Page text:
which gave courage to the first, -- and this at length stalked boldly on the hide and began to tear at it with his great beak.

A movement was now perceived on the part of the vaquero ; the hide “lumped” up, and at the same time the wings of the condor were seen to play and flap about, as if he wanted to rise into the air but could not. He was evidently held by the legs! The other bird had flown off at the first alarm, and the whole band were soon soaring far upward into the blue heavens.

Leon now expected to see the vaquero uncover himself. Not

Not so, however, as yet. That wily hunter had no such intention ; and although he was now in a sitting posture, grasping the legs of the condor, yet his head and shoulders were still enveloped in the bull's hide. He knew better than to show his naked face to the giant vulture, that at a single peck of his powerful beak would have deprived him of an eye, or otherwise injured him severely.

The vaquero was aware of all this, and therefore did not leave his hiding place until he had firmly knotted one end of the long cord around the shank of the bird ; then, slipping out at one side, he ran off at some distance before stopping.

The condor, apparently relieved of his disagreeable company, made a sudden effort, and rose into the air, carrying the hide after him. Leon shouted out, for he thought the vulture had escaped; but the vaquero knew better, as he held the other end of the cord in his hand; and the bird, partly from the weight of the skin and partly from a slight tug given by the hunter, soon came heavily to the ground again.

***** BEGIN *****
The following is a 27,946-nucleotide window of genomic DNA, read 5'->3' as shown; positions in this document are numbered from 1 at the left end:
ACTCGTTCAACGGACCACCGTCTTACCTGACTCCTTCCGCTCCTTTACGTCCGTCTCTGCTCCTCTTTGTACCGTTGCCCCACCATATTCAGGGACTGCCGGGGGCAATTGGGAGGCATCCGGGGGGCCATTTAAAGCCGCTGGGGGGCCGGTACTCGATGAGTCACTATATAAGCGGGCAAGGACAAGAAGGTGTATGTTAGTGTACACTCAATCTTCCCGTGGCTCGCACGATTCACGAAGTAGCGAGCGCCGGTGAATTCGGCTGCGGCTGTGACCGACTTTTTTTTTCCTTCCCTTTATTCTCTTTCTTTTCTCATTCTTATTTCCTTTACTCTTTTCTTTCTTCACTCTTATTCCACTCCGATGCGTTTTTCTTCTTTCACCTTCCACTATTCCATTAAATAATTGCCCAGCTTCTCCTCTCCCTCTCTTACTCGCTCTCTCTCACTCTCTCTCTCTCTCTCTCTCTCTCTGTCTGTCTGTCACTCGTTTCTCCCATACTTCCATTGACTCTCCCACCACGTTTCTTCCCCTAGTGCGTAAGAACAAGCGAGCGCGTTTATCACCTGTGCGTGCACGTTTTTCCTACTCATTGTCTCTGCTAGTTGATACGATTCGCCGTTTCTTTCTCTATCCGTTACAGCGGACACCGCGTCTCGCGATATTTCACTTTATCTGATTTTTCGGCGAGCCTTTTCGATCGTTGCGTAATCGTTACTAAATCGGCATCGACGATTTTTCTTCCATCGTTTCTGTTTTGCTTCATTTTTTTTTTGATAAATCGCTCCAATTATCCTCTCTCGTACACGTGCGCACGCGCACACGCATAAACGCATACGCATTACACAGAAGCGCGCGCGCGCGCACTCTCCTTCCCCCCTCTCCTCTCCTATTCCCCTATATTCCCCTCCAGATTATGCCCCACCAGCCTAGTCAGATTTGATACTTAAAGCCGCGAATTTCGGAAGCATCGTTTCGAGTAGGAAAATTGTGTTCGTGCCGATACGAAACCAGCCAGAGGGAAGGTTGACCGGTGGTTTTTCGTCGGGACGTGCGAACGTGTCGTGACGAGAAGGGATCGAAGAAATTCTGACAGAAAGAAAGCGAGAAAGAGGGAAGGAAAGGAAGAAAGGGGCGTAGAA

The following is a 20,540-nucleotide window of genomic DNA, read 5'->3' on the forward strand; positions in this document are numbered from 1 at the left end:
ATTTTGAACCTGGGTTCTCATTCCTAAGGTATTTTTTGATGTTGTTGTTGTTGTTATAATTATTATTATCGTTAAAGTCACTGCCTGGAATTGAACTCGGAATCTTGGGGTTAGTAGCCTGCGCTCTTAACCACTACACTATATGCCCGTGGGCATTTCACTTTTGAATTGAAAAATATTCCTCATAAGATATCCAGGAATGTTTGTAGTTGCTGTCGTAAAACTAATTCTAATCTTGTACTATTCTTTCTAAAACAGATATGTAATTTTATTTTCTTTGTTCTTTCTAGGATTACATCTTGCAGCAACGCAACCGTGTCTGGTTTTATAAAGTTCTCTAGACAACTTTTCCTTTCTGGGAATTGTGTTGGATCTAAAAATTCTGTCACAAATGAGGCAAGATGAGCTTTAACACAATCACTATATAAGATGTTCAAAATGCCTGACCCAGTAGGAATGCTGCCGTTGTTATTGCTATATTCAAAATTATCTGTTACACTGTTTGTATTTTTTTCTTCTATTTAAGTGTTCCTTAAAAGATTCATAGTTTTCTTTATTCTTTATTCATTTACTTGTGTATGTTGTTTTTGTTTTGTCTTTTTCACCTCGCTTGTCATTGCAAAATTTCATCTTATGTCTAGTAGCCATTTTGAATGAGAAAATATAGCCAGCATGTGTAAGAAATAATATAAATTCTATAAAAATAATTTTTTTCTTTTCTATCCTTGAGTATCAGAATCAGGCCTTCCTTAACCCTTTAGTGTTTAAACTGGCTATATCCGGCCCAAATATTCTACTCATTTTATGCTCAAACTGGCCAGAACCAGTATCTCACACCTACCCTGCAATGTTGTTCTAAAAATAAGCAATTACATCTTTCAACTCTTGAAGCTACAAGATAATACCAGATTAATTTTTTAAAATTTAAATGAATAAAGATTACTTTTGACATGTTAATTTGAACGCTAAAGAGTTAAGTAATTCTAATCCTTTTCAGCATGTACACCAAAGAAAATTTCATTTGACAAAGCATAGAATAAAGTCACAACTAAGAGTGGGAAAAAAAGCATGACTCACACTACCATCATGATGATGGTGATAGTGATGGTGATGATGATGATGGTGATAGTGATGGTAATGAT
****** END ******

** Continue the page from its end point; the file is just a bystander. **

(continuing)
The vaquero was now joined by Guapo; and, after some sharp maneuvering, they succeeded between them in passing the string between the nostrils of the condor, by which means it was quietly conducted to the hut, and staked on the ground to the rear, to be disposed of whenever its captor should think fit.



EDWARD BULWER LYTTON was born in London, May 25, 1803. In early childhood' he became intensely fond of books. His admiration of great poems led him to the writing of verse. At the age of seventeen he published his first book, a book of poems. Unhappy events in his life stimulated him to literary production, and between the years 1828 and 1873 he published many novels. Of these “ The Last Days of Pompeii” is perhaps the most widely known. His books number more than sixty. He was twice elected to parliament, and achieved some distinction

as an orator. In 1866 he was raised to the peerage as Baron Lytton. He died at Torquay, England, Jan. 18, 1873.


[In the year 79 of the Christian Era occurred that most disastrous eruption of the burning mountain which buried the cities of Pompeii and Herculaneum. On the day of that event, according to the following narrative, certain condemned men were to be killed by wild beasts in the vast amphitheater of Pompeii. A great concourse had assembled to witness the scene.]

The awful night preceding the fierce joy of the amphitheater rolled drearily away, and grayly broke forth the dawn of the Last Day of Pompeii! The air was uncommonly calm and sultry; a thin and dull mist gathered over the valleys and hollows of the broad Campanian fields.

But yet it was remarked in surprise by the early fishermen, that, despite the exceeding stillness of the atmosphere, the waves of the sea were agitated, and